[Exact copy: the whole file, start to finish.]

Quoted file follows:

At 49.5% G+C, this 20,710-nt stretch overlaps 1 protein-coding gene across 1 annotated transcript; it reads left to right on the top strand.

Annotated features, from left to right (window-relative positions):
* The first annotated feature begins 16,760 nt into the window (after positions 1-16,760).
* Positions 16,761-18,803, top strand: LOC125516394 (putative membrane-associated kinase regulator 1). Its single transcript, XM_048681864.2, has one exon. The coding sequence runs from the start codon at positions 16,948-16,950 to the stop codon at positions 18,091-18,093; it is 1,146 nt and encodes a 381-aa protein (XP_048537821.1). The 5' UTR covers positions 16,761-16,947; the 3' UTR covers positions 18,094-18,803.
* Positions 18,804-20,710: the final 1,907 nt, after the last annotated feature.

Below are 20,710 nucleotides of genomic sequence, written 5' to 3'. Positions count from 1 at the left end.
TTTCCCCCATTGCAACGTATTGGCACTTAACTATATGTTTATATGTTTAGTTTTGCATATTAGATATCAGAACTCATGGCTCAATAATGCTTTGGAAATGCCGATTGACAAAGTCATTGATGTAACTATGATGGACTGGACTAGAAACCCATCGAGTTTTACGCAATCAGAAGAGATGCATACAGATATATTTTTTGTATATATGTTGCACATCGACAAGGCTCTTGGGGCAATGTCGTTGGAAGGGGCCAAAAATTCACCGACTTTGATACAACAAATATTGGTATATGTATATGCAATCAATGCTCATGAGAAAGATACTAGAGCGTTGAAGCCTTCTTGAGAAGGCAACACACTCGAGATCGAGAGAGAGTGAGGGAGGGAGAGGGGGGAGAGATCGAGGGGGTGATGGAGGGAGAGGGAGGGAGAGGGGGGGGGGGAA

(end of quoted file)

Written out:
At 49.5% G+C, this 20,710-nt stretch overlaps 1 protein-coding gene across 1 annotated transcript; it reads left to right on the top strand.

Annotated features, from left to right (window-relative positions):
* The first annotated feature begins 16,760 nt into the window (after positions 1-16,760).
* Positions 16,761-18,803, top strand: LOC125516394 (putative membrane-associated kinase regulator 1). Its single transcript, XM_048681864.2, has one exon. The coding sequence runs from the start codon at positions 16,948-16,950 to the stop codon at positions 18,091-18,093; it is 1,146 nt and encodes a 381-aa protein (XP_048537821.1). The 5' UTR covers positions 16,761-16,947; the 3' UTR covers positions 18,094-18,803.
* Positions 18,804-20,710: the final 1,907 nt, after the last annotated feature.

Below are 20,710 nucleotides of genomic sequence, written 5' to 3'. Positions count from 1 at the left end.
TTTCCCCCATTGCAACGTATTGGCACTTAACTATATGTTTATATGTTTAGTTTTGCATATTAGATATCAGAACTCATGGCTCAATAATGCTTTGGAAATGCCGATTGACAAAGTCATTGATGTAACTATGATGGACTGGACTAGAAACCCATCGAGTTTTACGCAATCAGAAGAGATGCATACAGATATATTTTTTGTATATATGTTGCACATCGACAAGGCTCTTGGGGCAATGTCGTTGGAAGGGGCCAAAAATTCACCGACTTTGATACAACAAATATTGGTATATGTATATGCAATCAATGCTCATGAGAAAGATACTAGAGCGTTGAAGCCTTCTTGAGAAGGCAACACACTCGAGATCGAGAGAGAGTGAGGGAGGGAGAGGGGGGAGAGATCGAGGGGGTGATGGAGGGAGAGGGAGGGAGAGGGGGGGGGGGAA